The Nashville Predators have been thinking about missing the playoffs ever since last season ended, and it's why they made several offseason moves to make sure that doesn't happen again.
They swapped out coaches, going from the only man who's ever stood behind the Predators' bench in Barry Trotz to Peter Laviolette hoping to juice up their offensive production. General manager David Poile also brought in four new forwards trading for James Neal from Pittsburgh and signing Olli Jokinen, Mike Ribeiro and Derek Roy to make sure Laviolette has some experienced scorers.
"The last couple years they haven't made the playoffs," Roy said. "That's always a tough pill to swallow when you can't make the postseason," Roy said. "That's what we're here for, to try to work hard in all those areas to help them get better as a team and help us make the playoffs."
Trotz helped the Predators get to two straight Western Conference semifinals before missing the postseason the past two seasons. Laviolette won the Stanley Cup in 2006 with the Carolina Hurricanes, and he also took the Islanders and Flyers to the playoffs. His teams have finished in the Top 13 in goals scored when he coached a full season.
"Without a doubt, his resume speaks for itself," Nashville captain Shea Weber said of Laviolette.
The Predators, who open the season at home on Oct. 9 hosting the Ottawa Senators, play six of their first 10 in Nashville giving them a chance to build early momentum.
Here are some things to know about the Predators:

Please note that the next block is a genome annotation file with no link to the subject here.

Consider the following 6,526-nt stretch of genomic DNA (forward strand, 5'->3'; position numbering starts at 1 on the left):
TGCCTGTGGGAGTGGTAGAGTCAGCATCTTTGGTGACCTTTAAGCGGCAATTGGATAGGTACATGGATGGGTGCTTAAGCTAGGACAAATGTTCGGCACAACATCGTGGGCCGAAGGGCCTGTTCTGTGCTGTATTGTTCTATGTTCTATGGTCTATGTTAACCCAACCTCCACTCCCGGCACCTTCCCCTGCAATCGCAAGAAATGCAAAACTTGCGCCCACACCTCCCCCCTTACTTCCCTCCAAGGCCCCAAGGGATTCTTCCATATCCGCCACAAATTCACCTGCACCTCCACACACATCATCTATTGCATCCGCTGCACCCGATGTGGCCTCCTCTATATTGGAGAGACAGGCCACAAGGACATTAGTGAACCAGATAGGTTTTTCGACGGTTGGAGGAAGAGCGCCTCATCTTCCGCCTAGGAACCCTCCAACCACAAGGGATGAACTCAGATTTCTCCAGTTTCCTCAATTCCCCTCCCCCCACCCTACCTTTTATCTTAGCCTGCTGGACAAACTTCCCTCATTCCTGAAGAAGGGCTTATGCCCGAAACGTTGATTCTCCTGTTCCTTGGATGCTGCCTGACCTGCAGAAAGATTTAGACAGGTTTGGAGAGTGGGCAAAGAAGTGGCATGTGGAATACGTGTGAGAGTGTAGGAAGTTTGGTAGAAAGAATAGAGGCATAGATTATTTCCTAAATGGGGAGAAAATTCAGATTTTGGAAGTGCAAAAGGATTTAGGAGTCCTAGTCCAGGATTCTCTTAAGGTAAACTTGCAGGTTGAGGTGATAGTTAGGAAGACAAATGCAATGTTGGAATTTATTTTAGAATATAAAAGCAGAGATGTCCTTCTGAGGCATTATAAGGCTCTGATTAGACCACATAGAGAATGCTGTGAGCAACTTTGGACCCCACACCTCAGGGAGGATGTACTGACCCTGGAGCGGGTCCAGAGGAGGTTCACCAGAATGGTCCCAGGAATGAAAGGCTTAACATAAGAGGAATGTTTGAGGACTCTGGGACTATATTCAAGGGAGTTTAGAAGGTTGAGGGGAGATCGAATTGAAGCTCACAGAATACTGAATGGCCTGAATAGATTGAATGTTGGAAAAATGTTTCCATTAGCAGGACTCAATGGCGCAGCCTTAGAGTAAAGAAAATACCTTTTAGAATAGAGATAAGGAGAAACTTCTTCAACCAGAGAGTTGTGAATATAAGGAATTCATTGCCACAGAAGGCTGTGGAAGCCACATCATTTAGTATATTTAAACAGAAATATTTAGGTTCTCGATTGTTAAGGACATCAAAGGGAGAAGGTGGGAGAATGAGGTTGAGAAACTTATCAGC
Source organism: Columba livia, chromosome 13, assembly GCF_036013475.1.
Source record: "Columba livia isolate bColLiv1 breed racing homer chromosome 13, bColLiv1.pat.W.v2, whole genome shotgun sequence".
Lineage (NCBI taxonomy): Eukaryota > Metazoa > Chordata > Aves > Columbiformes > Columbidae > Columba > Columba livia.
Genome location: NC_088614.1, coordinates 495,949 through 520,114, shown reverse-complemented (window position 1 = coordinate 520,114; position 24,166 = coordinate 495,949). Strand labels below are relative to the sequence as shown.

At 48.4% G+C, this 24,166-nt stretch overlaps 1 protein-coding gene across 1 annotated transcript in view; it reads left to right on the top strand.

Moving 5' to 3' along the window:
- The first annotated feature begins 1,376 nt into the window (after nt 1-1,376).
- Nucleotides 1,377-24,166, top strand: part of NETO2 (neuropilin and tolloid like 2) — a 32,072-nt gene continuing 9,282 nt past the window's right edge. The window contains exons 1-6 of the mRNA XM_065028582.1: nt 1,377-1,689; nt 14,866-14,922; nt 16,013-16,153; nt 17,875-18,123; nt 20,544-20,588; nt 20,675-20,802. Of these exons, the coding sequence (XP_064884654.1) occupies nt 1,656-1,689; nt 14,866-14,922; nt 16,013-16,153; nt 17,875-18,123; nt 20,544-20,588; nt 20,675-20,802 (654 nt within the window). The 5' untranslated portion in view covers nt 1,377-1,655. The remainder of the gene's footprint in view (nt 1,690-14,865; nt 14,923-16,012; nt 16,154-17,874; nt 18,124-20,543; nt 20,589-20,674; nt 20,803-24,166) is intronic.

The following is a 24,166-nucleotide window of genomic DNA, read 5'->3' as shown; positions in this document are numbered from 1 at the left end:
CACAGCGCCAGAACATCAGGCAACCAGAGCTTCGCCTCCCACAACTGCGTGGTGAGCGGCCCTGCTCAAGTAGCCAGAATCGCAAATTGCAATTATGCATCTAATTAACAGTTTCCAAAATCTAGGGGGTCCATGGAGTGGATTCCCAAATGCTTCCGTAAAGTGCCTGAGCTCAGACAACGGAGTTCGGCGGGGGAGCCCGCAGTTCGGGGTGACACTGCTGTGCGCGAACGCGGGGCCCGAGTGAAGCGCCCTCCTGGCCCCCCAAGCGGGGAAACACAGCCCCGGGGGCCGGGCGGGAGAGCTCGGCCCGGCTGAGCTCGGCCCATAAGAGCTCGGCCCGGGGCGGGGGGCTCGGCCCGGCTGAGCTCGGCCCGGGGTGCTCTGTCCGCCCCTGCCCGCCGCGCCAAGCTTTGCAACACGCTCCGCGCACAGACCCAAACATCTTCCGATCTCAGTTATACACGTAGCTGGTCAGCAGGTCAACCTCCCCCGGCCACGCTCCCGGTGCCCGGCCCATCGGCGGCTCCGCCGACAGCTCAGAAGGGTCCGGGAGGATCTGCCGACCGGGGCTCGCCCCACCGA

CAPTAIN MY CAPTAIN: Weber returned to Nashville earlier than usual this offseason for informal workouts with his teammates looking to build on one of the best seasons of his career. The defenseman had a career-high with 56 points, and he tied his career-high with 23 goals. He tied for third in scoring among NHL defensemen and was a Norris Trophy finalist yet again.
GOALMASTER: A hip infection cost Rinne all but 24 games last season. Rinne still went 17-11-3 and was 3-0-1 in his final four games. Better yet, Rinne played in the World Championships to hone his game, and he was named the tournament MVP. With Rinne out, the Predators found their backup in Carter Hutton, who went 20-11-4 last season.
NUMBERS: The Predators struggled far too often putting the puck in the net last season and finished 19th in the NHL averaging 2.61 goals per game. But scoring more isn't the only area they must improve because the Predators were even worse giving up 2.84 goals a game — 23rd in the league. And they were 25th killing penalties.
NEWCOMERS: Nashville hopes some veteran additions can help boost the offensive production. Ribeiro and Roy both are on the roster with one-year deals, and Ribeiro has been a big scorer in his career before struggling with only 47 points in 80 games in Arizona last season. The 34-year-old center insists his personal issues have been addressed, and even his low numbers would have made him Nashville's fifth-best scorer. Roy had 37 points for the Blues last season and worked all summer in Toronto to rehab knee and shoulder injuries. Nashville sent Patric Hornqvist and Nick Spaling to Pittsburgh for Neal who is expected to bring the biggest boost. He scored 61 points last season, which would have made him Nashville's leading scorer. Jokinen, 35, had 43 points last season with Winnipeg, which would put him among the Predators' best scorers.
FISHER'S RETURN: The fourth-leading scorer last season with 49 points, Mike Fisher currently is rehabilitating a torn right Achilles tendon. He was projected to miss up through December but was walking without a boot or other support when training camp opened.
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